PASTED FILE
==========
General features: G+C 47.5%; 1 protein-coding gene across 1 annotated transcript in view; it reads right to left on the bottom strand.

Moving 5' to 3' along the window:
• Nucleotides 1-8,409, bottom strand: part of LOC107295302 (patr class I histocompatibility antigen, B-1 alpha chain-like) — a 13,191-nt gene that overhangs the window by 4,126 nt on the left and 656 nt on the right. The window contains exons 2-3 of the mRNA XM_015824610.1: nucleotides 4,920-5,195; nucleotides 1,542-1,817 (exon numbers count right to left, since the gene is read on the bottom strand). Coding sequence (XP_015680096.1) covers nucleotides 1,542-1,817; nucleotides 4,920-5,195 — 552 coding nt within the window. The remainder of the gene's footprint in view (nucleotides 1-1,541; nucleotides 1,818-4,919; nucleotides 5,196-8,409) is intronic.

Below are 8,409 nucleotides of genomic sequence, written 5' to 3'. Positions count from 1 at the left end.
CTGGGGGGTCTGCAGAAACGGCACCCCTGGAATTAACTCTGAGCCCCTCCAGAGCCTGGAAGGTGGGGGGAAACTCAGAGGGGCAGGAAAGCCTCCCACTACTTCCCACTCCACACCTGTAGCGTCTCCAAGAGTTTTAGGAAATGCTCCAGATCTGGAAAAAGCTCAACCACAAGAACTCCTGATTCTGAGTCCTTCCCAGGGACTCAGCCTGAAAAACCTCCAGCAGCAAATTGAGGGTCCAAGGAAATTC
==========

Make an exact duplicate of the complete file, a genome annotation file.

General features: G+C 47.5%; 1 protein-coding gene across 1 annotated transcript in view; it reads right to left on the bottom strand.

Moving 5' to 3' along the window:
• Nucleotides 1-8,409, bottom strand: part of LOC107295302 (patr class I histocompatibility antigen, B-1 alpha chain-like) — a 13,191-nt gene that overhangs the window by 4,126 nt on the left and 656 nt on the right. The window contains exons 2-3 of the mRNA XM_015824610.1: nucleotides 4,920-5,195; nucleotides 1,542-1,817 (exon numbers count right to left, since the gene is read on the bottom strand). Coding sequence (XP_015680096.1) covers nucleotides 1,542-1,817; nucleotides 4,920-5,195 — 552 coding nt within the window. The remainder of the gene's footprint in view (nucleotides 1-1,541; nucleotides 1,818-4,919; nucleotides 5,196-8,409) is intronic.

Below are 8,409 nucleotides of genomic sequence, written 5' to 3'. Positions count from 1 at the left end.
CTGGGGGGTCTGCAGAAACGGCACCCCTGGAATTAACTCTGAGCCCCTCCAGAGCCTGGAAGGTGGGGGGAAACTCAGAGGGGCAGGAAAGCCTCCCACTACTTCCCACTCCACACCTGTAGCGTCTCCAAGAGTTTTAGGAAATGCTCCAGATCTGGAAAAAGCTCAACCACAAGAACTCCTGATTCTGAGTCCTTCCCAGGGACTCAGCCTGAAAAACCTCCAGCAGCAAATTGAGGGTCCAAGGAAATTC